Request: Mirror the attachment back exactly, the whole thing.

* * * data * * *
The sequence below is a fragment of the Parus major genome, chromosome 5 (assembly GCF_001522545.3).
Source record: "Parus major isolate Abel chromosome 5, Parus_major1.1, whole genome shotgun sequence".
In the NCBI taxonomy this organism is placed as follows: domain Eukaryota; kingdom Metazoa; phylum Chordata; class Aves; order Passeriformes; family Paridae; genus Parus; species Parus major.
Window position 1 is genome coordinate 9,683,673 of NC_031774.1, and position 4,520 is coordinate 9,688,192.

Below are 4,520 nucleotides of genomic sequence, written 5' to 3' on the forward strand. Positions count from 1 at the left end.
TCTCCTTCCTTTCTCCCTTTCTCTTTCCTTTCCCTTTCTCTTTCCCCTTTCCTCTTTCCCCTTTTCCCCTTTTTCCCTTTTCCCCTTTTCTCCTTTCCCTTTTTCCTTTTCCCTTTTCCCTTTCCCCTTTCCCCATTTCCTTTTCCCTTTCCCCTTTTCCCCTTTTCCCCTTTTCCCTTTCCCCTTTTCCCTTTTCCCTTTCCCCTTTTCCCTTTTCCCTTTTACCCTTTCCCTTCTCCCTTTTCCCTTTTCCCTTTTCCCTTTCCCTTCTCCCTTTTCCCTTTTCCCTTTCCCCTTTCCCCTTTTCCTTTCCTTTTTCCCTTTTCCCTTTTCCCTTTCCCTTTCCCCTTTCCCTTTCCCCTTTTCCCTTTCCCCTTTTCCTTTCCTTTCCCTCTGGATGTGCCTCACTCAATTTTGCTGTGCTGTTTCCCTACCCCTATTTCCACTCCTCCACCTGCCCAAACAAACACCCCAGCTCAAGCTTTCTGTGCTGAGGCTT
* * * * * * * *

The sequence below is a fragment of the Parus major genome, chromosome 5 (assembly GCF_001522545.3).
Source record: "Parus major isolate Abel chromosome 5, Parus_major1.1, whole genome shotgun sequence".
In the NCBI taxonomy this organism is placed as follows: domain Eukaryota; kingdom Metazoa; phylum Chordata; class Aves; order Passeriformes; family Paridae; genus Parus; species Parus major.
Window position 1 is genome coordinate 9,683,673 of NC_031774.1, and position 4,520 is coordinate 9,688,192.

Below are 4,520 nucleotides of genomic sequence, written 5' to 3' on the forward strand. Positions count from 1 at the left end.
TCTCCTTCCTTTCTCCCTTTCTCTTTCCTTTCCCTTTCTCTTTCCCCTTTCCTCTTTCCCCTTTTCCCCTTTTTCCCTTTTCCCCTTTTCTCCTTTCCCTTTTTCCTTTTCCCTTTTCCCTTTCCCCTTTCCCCATTTCCTTTTCCCTTTCCCCTTTTCCCCTTTTCCCCTTTTCCCTTTCCCCTTTTCCCTTTTCCCTTTCCCCTTTTCCCTTTTCCCTTTTACCCTTTCCCTTCTCCCTTTTCCCTTTTCCCTTTTCCCTTTCCCTTCTCCCTTTTCCCTTTTCCCTTTCCCCTTTCCCCTTTTCCTTTCCTTTTTCCCTTTTCCCTTTTCCCTTTCCCTTTCCCCTTTCCCTTTCCCCTTTTCCCTTTCCCCTTTTCCTTTCCTTTCCCTCTGGATGTGCCTCACTCAATTTTGCTGTGCTGTTTCCCTACCCCTATTTCCACTCCTCCACCTGCCCAAACAAACACCCCAGCTCAAGCTTTCTGTGCTGAGGCTT